Tony returned a moment later rolling his eyes at his bride-to-be, with a firm smile on his face. He seemed happy, yet somber, and I was unable to read what had transpired between him and his fiancée. Tell me what? I wondered, but the curiosity slipped away when three beautiful women entered the bar taking our attention.
“Sorry, you know how she gets,” Tony apologized, letting the subject drop as quickly as it began. “So you got any hunnies? You used to keep a few stringing along back in the day,” Tony teased, not knowing he was brushing upon a subject I had no desire to talk about.
“None. Not one. I think a person gets a limited quantity of bitches for life and I must have used them up early.” I drank a large sip of beer to not have to go into depth. But count on Tony to keep pressing a subject, unaware of how uncomfortable someone might be. He was an unobservant man, with only his curiosity to fulfill. But how could I blame him for pressing me? I always kept my feelings and thoughts to myself.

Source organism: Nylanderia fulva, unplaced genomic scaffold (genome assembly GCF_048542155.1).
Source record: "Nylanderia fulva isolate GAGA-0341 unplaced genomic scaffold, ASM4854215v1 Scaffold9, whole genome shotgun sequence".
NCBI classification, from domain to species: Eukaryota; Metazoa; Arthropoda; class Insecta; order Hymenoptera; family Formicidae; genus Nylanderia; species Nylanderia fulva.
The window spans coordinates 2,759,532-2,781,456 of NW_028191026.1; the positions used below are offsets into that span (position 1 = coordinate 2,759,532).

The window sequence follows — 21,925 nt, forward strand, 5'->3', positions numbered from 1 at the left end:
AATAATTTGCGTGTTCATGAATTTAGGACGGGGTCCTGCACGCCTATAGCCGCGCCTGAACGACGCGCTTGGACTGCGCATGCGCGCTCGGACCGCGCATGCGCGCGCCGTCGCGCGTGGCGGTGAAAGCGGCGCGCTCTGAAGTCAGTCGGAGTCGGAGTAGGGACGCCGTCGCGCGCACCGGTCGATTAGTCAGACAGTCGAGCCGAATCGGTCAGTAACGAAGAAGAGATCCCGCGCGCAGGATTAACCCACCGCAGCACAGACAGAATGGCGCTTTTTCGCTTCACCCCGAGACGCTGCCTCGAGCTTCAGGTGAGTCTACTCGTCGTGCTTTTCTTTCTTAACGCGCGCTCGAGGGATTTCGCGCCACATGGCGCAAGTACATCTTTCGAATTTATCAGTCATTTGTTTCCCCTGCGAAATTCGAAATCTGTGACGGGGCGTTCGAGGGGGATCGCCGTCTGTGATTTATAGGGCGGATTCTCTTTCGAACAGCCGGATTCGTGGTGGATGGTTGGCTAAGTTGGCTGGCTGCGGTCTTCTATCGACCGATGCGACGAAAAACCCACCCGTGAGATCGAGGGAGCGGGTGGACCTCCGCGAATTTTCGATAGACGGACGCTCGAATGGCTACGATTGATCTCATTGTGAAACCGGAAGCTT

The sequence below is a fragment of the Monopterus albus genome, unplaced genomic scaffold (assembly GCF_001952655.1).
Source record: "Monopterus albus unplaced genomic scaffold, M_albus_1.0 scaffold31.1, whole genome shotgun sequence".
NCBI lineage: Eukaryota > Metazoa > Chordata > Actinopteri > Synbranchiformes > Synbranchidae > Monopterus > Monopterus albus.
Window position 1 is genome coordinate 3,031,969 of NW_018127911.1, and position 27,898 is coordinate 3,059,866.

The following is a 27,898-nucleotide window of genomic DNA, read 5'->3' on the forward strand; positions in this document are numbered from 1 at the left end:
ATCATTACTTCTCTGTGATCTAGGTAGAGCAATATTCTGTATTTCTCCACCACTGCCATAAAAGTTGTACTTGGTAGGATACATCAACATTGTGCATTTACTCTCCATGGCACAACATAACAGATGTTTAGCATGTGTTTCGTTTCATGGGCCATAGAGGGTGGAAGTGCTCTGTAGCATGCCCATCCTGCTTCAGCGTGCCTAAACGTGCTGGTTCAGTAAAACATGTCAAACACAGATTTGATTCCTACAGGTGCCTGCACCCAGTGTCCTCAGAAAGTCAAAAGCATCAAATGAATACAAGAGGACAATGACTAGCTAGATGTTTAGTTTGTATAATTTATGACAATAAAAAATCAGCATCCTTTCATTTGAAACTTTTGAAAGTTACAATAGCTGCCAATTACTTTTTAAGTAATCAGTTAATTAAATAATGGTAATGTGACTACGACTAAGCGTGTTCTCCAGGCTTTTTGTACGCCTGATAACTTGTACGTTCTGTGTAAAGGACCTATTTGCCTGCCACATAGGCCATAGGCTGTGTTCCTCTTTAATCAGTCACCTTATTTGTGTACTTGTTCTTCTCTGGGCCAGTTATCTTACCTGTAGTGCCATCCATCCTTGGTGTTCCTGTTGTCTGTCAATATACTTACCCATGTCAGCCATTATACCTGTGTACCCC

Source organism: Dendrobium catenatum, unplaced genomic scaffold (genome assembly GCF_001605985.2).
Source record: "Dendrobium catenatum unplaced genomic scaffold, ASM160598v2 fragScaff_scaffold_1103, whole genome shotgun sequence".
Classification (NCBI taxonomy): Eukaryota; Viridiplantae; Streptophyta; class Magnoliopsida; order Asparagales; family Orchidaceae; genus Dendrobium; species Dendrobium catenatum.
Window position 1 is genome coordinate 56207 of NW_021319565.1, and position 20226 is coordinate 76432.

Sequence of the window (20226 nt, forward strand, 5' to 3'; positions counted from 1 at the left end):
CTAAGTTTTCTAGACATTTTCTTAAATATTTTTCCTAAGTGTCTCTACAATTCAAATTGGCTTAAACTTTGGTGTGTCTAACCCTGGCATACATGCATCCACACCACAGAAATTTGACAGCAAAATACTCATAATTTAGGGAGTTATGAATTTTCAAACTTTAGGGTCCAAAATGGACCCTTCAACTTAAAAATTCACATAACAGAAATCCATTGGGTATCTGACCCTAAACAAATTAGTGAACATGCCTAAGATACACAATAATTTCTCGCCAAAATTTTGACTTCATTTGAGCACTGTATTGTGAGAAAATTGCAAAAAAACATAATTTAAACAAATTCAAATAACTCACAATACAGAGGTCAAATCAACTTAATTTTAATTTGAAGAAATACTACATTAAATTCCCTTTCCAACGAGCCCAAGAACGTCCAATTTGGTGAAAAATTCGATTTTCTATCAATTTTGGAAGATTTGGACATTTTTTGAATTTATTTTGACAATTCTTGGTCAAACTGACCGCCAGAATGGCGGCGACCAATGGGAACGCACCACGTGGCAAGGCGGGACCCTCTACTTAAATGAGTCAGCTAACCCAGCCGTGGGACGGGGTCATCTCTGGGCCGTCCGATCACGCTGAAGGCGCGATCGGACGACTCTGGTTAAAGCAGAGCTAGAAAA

“If you’re lonely come on back here man. There’s lots of fine trim around here. All kinds of girls of all sizes and shapes. It kills me sometimes to remain faithful with all these fine specimens around.” Tony said staring at a voluptuous redhead, who was leaning over the pool table showing us more of herself than she had probably intended. She turned to look at us, catching us “in medias res” of our ogling, and gave us a smug smile telling me she did intend to show off.